There are no perfect leaders, organizations, marriages, or friendships. They are all a work in progress.
You can’t force success or happiness upon yourself or others. Life just doesn’t work that way. However, you must be able to act when the timing is right and be smart enough not to force the issue when it won’t work. Sometimes you need to push forward, but other times you need to pull back.
The fact is, too many people stay on past their prime. There comes a point for each of us where the value we are adding begins to diminish, and the time comes to reinvent ourselves, moving on to something different or to focus on other priorities… In everyone’s life there comes a time to walk away from what is to recreate and embrace what could be.
Friendship is easy when life is easy. When life gets hard, some people just don’t have the stomach for it. Always remember that this says more about them than you. Some people are just much more comfortable taking rather than giving and/or just cannot handle deeper levels of emotional commitment.
We all need people close to us who will help us get through the hard times. They will have to be comfortable with seeing the less attractive side of our personality and allowing us to be fully human. They should be willing to help us create a place where it is safe to be honest about what we are experiencing. When we get off track, they should gently nudge us in the right direction and then walk with us, holding our hand if necessary. They should never enable immoral, unethical, or destructive behavior. We should also be willing to do the same for them when needed.
A conversation without listening is merely the exchange of two monologues… For another person to have a true connection with you, they need to feel like you care about what they have to say.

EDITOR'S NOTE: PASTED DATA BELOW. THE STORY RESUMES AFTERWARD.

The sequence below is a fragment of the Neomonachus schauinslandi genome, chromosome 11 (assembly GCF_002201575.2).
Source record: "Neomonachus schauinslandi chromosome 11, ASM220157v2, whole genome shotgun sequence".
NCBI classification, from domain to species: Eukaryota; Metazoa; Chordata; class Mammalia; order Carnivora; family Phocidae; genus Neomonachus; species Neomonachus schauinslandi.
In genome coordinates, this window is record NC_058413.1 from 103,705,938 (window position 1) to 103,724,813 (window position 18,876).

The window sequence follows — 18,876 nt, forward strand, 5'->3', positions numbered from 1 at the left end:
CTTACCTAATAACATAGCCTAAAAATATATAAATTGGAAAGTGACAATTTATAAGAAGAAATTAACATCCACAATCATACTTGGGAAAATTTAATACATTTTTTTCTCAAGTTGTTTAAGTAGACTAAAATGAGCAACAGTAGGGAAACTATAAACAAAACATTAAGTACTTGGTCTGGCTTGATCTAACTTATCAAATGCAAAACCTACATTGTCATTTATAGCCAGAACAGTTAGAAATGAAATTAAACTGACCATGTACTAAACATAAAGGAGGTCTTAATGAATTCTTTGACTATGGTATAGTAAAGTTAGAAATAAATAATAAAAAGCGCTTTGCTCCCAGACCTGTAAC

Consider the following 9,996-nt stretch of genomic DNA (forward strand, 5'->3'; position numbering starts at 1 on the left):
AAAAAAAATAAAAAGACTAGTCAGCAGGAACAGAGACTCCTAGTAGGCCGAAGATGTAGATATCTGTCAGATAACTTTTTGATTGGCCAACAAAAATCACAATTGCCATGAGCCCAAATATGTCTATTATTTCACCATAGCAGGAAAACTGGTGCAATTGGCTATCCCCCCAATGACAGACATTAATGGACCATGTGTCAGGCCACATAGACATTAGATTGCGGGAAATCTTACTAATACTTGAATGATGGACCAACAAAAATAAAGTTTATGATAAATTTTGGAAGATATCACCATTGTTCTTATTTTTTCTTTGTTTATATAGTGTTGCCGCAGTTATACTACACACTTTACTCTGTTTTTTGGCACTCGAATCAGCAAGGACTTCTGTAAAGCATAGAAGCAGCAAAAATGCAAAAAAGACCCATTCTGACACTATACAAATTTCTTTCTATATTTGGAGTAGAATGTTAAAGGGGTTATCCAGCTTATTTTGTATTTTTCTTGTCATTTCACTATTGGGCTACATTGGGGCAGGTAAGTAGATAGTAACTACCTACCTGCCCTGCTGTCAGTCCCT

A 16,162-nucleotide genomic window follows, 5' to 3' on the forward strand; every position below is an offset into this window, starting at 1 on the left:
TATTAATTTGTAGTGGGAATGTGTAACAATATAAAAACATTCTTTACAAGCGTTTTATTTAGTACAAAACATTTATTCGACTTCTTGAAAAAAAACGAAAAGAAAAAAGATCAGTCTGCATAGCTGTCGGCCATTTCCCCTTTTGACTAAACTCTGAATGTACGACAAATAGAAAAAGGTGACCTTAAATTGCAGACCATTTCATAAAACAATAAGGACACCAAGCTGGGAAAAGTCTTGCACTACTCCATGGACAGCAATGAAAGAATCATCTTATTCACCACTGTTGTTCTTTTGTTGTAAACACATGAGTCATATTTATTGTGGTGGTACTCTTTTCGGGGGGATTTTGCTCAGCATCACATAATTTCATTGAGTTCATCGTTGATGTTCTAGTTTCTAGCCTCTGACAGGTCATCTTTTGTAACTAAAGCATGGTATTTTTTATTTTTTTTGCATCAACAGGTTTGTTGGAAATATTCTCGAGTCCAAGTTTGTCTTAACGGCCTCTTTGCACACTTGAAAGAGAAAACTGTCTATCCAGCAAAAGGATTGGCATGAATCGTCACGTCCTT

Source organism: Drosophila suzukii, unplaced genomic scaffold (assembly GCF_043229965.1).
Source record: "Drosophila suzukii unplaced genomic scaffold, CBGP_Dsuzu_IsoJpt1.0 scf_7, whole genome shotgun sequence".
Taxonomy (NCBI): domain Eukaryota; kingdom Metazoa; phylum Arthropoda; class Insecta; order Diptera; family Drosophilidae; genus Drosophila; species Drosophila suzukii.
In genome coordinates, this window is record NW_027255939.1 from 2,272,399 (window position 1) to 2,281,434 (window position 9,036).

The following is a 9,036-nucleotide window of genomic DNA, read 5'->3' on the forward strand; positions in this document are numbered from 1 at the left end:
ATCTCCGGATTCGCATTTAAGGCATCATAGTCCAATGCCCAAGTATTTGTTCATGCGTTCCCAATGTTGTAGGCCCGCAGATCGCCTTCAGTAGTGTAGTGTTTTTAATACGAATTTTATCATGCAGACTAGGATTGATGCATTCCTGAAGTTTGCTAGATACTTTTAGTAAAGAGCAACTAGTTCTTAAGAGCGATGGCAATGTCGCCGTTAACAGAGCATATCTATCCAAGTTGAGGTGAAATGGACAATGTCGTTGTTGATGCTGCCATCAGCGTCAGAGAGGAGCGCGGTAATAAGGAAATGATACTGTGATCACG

Some people just seem to need to find flaws in everything or disagree just to be disagreeable. It’s one thing to have a different point of view. It is quite another to always default to having a different perspective. There is a fine line between being objectively critical and becoming a crank.
The world can be a tough place, and life has its challenges, but the ride can be much easier if you know you have a circle of people supporting you who genuinely care about you.
I think just about every parent feels the same when it comes to protecting their children from the big bad world. Unfortunately, protecting them is impossible, and kids are destined to learn painful but valuable lessons on their own. I believe it’s even more humbling and disappointing when we as parents become the source of these difficult experiences. In the end, I guess all we can do is our best to always act out of true love and a sense of genuine responsibility.
Most of us waste valuable time and energy on the wrong people. We expend significant effort and energy on people who do little to enhance our lives or who have a negative impact on us, which is quite sad.
What I sometimes find missing in this quest for self-improvement is a focus on the other people in your life. We can spend so much time looking inward that we miss opportunities to reach outside of ourselves and make a real difference. It is never just about you.